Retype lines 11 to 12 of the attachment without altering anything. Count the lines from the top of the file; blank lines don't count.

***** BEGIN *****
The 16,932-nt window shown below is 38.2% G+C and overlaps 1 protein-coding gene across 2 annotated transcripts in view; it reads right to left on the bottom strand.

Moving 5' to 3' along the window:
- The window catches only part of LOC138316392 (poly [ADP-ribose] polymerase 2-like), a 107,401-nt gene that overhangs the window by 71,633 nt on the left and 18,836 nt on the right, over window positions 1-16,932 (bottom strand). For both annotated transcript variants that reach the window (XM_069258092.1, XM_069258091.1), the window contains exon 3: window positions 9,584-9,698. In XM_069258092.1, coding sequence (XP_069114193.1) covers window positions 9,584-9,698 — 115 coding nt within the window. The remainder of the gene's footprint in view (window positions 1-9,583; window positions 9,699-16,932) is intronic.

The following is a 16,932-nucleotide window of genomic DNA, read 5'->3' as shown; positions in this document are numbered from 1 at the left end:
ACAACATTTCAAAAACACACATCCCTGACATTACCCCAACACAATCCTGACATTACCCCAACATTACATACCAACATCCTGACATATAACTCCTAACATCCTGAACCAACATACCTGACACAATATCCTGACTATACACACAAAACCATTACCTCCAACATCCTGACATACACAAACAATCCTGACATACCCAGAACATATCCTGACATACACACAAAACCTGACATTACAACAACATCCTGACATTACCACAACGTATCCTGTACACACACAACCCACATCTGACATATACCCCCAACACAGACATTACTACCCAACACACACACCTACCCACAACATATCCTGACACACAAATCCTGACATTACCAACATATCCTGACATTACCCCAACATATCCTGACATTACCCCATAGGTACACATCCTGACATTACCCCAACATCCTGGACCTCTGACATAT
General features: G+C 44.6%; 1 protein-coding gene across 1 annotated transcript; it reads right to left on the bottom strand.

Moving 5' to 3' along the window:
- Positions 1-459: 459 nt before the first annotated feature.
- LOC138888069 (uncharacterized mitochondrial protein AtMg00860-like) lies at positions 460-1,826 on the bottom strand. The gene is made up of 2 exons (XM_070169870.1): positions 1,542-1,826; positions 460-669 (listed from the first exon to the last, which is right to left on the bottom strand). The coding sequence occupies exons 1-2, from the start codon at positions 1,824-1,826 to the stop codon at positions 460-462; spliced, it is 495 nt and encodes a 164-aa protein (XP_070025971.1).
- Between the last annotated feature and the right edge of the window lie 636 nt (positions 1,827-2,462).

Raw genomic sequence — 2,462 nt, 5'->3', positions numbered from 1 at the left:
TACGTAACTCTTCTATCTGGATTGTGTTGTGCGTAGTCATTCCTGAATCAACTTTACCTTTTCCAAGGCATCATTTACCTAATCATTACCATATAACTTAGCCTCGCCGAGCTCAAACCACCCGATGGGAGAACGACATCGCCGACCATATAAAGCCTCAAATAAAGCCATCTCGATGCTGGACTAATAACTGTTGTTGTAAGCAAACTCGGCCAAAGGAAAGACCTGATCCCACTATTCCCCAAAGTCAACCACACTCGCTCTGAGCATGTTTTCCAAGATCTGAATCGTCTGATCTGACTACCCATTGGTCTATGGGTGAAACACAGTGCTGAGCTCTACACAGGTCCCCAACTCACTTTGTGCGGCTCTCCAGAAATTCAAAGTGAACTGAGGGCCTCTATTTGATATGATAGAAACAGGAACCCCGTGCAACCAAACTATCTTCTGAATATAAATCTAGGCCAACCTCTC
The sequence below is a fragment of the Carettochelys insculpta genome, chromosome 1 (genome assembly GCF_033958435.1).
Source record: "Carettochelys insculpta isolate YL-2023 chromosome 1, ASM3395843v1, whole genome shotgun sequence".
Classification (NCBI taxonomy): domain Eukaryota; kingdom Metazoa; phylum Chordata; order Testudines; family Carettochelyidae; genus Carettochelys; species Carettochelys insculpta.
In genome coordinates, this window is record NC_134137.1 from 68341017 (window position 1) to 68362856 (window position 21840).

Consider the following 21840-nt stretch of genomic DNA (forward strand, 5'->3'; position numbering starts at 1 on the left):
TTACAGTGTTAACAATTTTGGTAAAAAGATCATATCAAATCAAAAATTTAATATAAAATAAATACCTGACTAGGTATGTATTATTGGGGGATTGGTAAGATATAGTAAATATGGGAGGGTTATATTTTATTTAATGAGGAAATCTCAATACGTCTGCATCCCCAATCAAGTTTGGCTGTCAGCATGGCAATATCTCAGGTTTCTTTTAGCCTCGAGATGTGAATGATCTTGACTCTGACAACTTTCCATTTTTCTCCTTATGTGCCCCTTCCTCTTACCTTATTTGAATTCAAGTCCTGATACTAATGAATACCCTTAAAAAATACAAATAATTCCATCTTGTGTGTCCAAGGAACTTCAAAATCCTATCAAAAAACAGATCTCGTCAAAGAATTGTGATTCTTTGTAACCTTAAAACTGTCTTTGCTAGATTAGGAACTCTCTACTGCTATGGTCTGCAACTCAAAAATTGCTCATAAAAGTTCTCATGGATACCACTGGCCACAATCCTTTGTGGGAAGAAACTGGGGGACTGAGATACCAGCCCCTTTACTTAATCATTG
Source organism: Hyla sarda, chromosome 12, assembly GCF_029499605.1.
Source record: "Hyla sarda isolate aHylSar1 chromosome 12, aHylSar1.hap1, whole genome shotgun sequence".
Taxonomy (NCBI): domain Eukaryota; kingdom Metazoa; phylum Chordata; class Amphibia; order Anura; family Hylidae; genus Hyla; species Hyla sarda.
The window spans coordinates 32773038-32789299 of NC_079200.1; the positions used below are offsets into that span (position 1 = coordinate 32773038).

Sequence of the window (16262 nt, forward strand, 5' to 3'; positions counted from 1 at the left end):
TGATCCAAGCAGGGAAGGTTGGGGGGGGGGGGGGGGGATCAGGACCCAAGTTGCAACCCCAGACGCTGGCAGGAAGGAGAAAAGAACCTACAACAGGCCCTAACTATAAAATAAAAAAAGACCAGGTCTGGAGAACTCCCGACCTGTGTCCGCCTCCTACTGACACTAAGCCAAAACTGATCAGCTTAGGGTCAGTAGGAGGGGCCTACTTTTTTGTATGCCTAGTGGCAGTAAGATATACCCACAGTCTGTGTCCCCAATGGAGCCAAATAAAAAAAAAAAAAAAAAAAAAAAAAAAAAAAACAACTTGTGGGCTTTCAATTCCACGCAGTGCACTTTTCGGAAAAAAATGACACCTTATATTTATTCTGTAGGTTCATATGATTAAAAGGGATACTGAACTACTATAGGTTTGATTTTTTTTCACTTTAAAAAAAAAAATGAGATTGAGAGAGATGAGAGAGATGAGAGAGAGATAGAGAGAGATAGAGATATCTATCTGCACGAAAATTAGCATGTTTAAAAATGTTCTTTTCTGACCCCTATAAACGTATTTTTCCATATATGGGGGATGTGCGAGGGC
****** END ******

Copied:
Raw genomic sequence — 2,462 nt, 5'->3', positions numbered from 1 at the left:
TACGTAACTCTTCTATCTGGATTGTGTTGTGCGTAGTCATTCCTGAATCAACTTTACCTTTTCCAAGGCATCATTTACCTAATCATTACCATATAACTTAGCCTCGCCGAGCTCAAACCACCCGATGGGAGAACGACATCGCCGACCATATAAAGCCTCAAATAAAGCCATCTCGATGCTGGACTAATAACTGTTGTTGTAAGCAAACTCGGCCAAAGGAAAGACCTGATCCCACTATTCCCCAAAGTCAACCACACTCGCTCTGAGCATGTTTTCCAAGATCTGAATCGTCTGATCTGACTACCCATTGGTCTATGGGTGAAACACAGTGCTGAGCTCTACACAGGTCCCCAACTCACTTTGTGCGGCTCTCCAGAAATTCAAAGTGAACTGAGGGCCTCTATTTGATATGATAGAAACAGGAACCCCGTGCAACCAAACTATCTTCTGAATATAAATCTAGGCCAACCTCTC